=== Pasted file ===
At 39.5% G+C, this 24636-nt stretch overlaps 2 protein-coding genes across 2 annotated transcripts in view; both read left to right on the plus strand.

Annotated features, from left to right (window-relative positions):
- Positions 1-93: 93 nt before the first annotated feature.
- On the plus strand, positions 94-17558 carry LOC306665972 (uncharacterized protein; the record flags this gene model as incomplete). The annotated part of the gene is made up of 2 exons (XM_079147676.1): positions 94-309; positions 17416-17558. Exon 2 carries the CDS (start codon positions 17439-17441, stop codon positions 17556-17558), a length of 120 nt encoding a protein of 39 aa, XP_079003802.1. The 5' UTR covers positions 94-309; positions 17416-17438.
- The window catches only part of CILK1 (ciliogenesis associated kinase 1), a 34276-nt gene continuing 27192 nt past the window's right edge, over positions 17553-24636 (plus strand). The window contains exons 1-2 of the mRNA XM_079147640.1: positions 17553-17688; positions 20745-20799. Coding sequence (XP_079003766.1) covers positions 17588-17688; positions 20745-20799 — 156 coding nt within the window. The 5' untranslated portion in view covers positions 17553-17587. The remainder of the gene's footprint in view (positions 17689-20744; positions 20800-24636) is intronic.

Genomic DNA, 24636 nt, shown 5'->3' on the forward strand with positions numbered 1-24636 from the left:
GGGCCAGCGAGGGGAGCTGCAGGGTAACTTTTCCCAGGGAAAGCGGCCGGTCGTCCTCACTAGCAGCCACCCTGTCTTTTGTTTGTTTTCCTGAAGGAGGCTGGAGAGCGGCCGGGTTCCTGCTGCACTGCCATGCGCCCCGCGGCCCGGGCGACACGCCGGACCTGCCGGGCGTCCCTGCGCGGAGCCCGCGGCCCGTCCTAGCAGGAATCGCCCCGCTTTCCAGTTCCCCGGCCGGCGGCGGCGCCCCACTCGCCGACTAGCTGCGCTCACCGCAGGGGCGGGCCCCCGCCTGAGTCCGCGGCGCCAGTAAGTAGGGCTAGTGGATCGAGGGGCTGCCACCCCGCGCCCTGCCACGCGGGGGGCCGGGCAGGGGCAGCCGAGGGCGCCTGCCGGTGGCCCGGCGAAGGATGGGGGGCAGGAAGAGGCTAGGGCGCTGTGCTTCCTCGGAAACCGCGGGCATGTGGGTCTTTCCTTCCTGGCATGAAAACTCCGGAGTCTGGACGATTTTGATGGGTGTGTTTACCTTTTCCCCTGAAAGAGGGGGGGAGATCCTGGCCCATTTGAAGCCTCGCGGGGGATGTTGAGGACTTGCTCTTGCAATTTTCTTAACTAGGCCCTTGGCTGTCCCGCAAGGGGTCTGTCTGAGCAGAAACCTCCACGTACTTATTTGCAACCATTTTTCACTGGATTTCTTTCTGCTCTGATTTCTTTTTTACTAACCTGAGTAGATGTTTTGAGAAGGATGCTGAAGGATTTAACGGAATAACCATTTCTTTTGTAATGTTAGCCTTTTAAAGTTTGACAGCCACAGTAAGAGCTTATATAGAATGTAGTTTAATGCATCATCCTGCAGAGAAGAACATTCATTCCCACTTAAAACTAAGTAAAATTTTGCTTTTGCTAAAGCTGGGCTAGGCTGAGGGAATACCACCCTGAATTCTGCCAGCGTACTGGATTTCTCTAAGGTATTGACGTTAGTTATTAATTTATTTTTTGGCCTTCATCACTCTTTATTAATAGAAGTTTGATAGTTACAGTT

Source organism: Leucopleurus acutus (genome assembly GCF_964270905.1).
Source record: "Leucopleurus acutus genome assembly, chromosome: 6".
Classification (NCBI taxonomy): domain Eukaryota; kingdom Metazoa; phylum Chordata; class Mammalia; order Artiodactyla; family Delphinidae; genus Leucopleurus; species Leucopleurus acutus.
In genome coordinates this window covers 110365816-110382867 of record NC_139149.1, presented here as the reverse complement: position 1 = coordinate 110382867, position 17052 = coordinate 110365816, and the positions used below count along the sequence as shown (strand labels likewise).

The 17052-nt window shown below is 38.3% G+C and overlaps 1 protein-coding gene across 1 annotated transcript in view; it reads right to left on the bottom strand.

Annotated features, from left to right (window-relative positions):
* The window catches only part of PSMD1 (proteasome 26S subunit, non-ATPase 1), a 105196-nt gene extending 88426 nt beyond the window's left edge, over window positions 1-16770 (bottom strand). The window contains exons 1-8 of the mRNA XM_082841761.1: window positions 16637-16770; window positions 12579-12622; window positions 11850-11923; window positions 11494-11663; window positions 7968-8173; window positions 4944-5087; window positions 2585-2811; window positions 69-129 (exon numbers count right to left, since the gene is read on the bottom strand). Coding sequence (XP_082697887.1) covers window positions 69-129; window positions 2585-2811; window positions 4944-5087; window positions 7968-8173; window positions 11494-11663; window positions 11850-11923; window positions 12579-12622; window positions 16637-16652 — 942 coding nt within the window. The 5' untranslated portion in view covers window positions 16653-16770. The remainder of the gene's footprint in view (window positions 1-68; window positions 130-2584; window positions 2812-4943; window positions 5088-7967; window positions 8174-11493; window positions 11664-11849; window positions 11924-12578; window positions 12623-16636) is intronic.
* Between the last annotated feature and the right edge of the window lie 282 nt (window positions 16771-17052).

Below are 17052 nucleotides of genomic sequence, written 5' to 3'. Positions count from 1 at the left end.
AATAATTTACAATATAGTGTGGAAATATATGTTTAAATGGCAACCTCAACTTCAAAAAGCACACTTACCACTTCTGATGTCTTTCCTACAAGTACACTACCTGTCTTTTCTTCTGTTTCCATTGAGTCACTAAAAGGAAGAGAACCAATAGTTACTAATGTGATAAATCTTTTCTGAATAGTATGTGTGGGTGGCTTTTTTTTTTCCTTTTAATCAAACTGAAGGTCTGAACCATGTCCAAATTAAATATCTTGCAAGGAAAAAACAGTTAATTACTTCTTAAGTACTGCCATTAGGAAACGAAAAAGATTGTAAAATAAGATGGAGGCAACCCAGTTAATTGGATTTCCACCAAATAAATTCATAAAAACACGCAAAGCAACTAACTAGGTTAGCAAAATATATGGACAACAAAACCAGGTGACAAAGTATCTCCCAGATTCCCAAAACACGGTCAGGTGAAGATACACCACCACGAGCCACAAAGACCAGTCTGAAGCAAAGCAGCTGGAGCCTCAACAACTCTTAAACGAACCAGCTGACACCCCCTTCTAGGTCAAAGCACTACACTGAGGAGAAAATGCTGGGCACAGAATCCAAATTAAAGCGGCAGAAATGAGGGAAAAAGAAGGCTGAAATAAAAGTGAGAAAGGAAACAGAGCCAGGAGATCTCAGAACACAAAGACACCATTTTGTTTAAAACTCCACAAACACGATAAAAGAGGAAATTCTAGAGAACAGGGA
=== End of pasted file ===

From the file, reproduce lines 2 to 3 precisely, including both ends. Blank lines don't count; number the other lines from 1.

Annotated features, from left to right (window-relative positions):
- Positions 1-93: 93 nt before the first annotated feature.